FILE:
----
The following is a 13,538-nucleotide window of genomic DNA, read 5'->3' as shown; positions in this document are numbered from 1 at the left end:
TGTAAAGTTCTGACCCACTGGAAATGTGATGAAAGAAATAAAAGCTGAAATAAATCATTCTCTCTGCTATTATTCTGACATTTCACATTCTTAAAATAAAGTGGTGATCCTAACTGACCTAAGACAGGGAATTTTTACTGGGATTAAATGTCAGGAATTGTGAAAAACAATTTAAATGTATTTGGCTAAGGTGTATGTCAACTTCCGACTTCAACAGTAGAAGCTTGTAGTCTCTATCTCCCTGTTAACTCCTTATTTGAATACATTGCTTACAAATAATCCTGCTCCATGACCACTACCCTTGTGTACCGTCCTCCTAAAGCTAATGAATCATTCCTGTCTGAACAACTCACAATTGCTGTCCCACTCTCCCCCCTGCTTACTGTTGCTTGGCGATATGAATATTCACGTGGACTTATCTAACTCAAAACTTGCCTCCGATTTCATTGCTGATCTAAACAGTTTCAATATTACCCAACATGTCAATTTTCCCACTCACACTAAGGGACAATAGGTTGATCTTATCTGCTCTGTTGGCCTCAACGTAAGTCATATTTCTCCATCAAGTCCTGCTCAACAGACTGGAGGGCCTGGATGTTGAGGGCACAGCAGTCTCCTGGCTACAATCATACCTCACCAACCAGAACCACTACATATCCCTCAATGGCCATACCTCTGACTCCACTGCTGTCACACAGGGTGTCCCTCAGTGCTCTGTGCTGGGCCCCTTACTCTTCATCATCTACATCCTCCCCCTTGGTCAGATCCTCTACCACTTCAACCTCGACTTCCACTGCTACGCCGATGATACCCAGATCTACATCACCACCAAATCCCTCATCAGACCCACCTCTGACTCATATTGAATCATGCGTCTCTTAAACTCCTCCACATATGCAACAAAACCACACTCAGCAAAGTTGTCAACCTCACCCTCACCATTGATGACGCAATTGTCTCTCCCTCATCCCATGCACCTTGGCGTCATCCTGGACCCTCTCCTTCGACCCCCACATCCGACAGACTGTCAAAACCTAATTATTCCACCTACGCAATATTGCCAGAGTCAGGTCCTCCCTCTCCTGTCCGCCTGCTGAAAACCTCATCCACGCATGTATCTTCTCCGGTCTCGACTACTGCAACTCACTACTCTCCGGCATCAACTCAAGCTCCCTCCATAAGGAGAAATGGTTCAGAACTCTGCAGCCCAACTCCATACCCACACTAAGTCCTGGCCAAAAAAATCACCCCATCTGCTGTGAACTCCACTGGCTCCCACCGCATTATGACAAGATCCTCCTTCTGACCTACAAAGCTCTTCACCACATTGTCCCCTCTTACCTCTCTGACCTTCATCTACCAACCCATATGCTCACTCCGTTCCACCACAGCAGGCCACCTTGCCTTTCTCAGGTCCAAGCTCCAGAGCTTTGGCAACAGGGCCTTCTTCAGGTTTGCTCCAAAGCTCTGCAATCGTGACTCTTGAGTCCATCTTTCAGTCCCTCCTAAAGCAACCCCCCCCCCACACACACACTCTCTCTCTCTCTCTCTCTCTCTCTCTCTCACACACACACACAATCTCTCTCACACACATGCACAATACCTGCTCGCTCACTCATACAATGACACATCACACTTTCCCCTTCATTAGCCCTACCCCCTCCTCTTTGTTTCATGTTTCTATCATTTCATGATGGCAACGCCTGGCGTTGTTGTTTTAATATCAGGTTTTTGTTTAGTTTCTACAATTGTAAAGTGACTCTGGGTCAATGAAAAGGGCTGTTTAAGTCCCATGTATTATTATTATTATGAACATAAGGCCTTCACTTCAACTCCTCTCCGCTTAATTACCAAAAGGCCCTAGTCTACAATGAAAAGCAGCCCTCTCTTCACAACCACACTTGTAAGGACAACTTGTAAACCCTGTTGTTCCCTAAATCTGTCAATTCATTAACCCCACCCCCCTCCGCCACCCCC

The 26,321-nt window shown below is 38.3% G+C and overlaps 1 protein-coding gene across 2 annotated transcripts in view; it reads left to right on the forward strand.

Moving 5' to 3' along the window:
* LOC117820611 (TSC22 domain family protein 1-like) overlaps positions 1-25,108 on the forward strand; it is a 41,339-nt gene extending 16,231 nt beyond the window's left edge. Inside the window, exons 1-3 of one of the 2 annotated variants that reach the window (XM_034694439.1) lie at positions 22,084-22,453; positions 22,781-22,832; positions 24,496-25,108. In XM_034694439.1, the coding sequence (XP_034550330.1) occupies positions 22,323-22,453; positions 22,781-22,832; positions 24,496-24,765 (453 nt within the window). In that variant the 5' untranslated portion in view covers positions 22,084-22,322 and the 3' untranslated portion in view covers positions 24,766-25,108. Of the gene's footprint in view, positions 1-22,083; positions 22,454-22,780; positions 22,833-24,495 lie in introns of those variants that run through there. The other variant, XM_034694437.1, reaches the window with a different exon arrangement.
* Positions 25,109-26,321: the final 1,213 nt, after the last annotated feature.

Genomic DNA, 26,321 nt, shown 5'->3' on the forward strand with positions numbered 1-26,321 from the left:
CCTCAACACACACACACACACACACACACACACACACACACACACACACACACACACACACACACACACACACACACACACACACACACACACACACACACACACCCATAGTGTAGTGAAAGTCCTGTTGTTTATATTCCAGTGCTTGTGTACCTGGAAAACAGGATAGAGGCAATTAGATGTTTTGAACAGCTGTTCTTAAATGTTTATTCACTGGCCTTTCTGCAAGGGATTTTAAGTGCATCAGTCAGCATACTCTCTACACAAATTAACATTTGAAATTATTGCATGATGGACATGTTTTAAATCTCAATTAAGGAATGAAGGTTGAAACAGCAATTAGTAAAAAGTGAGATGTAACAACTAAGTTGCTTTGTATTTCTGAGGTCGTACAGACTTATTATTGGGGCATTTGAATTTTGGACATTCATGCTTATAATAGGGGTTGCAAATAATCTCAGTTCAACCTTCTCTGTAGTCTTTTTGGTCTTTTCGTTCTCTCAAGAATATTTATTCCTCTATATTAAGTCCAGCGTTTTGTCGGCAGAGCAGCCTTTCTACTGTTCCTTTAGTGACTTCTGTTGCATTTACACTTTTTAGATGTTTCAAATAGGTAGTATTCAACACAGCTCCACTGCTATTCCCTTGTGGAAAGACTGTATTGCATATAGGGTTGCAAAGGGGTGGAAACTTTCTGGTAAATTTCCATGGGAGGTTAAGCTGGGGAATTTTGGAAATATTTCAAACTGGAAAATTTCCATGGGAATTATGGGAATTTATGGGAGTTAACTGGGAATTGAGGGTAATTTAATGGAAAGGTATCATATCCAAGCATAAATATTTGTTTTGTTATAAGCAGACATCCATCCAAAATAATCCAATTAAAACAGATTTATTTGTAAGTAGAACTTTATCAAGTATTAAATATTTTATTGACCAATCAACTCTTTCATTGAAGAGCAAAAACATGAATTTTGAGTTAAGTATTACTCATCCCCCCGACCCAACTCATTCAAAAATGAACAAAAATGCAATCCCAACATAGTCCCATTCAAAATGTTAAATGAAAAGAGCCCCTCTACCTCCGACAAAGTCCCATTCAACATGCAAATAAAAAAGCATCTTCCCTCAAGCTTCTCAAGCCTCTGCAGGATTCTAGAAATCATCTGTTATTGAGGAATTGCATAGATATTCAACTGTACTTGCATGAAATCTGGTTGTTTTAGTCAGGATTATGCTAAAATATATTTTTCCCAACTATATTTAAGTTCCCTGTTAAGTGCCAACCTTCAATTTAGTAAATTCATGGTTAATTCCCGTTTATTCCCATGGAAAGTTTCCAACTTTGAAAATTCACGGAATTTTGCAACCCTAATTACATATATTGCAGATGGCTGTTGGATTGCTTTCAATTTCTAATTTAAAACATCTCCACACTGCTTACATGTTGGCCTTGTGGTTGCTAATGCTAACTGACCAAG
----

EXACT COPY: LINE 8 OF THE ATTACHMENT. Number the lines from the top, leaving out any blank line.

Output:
CCTCAACACACACACACACACACACACACACACACACACACACACACACACACACACACACACACACACACACACACACACACACACACACACACACACACACACCCATAGTGTAGTGAAAGTCCTGTTGTTTATATTCCAGTGCTTGTGTACCTGGAAAACAGGATAGAGGCAATTAGATGTTTTGAACAGCTGTTCTTAAATGTTTATTCACTGGCCTTTCTGCAAGGGATTTTAAGTGCATCAGTCAGCATACTCTCTACACAAATTAACATTTGAAATTATTGCATGATGGACATGTTTTAAATCTCAATTAAGGAATGAAGGTTGAAACAGCAATTAGTAAAAAGTGAGATGTAACAACTAAGTTGCTTTGTATTTCTGAGGTCGTACAGACTTATTATTGGGGCATTTGAATTTTGGACATTCATGCTTATAATAGGGGTTGCAAATAATCTCAGTTCAACCTTCTCTGTAGTCTTTTTGGTCTTTTCGTTCTCTCAAGAATATTTATTCCTCTATATTAAGTCCAGCGTTTTGTCGGCAGAGCAGCCTTTCTACTGTTCCTTTAGTGACTTCTGTTGCATTTACACTTTTTAGATGTTTCAAATAGGTAGTATTCAACACAGCTCCACTGCTATTCCCTTGTGGAAAGACTGTATTGCATATAGGGTTGCAAAGGGGTGGAAACTTTCTGGTAAATTTCCATGGGAGGTTAAGCTGGGGAATTTTGGAAATATTTCAAACTGGAAAATTTCCATGGGAATTATGGGAATTTATGGGAGTTAACTGGGAATTGAGGGTAATTTAATGGAAAGGTATCATATCCAAGCATAAATATTTGTTTTGTTATAAGCAGACATCCATCCAAAATAATCCAATTAAAACAGATTTATTTGTAAGTAGAACTTTATCAAGTATTAAATATTTTATTGACCAATCAACTCTTTCATTGAAGAGCAAAAACATGAATTTTGAGTTAAGTATTACTCATCCCCCCGACCCAACTCATTCAAAAATGAACAAAAATGCAATCCCAACATAGTCCCATTCAAAATGTTAAATGAAAAGAGCCCCTCTACCTCCGACAAAGTCCCATTCAACATGCAAATAAAAAAGCATCTTCCCTCAAGCTTCTCAAGCCTCTGCAGGATTCTAGAAATCATCTGTTATTGAGGAATTGCATAGATATTCAACTGTACTTGCATGAAATCTGGTTGTTTTAGTCAGGATTATGCTAAAATATATTTTTCCCAACTATATTTAAGTTCCCTGTTAAGTGCCAACCTTCAATTTAGTAAATTCATGGTTAATTCCCGTTTATTCCCATGGAAAGTTTCCAACTTTGAAAATTCACGGAATTTTGCAACCCTAATTACATATATTGCAGATGGCTGTTGGATTGCTTTCAATTTCTAATTTAAAACATCTCCACACTGCTTACATGTTGGCCTTGTGGTTGCTAATGCTAACTGACCAAG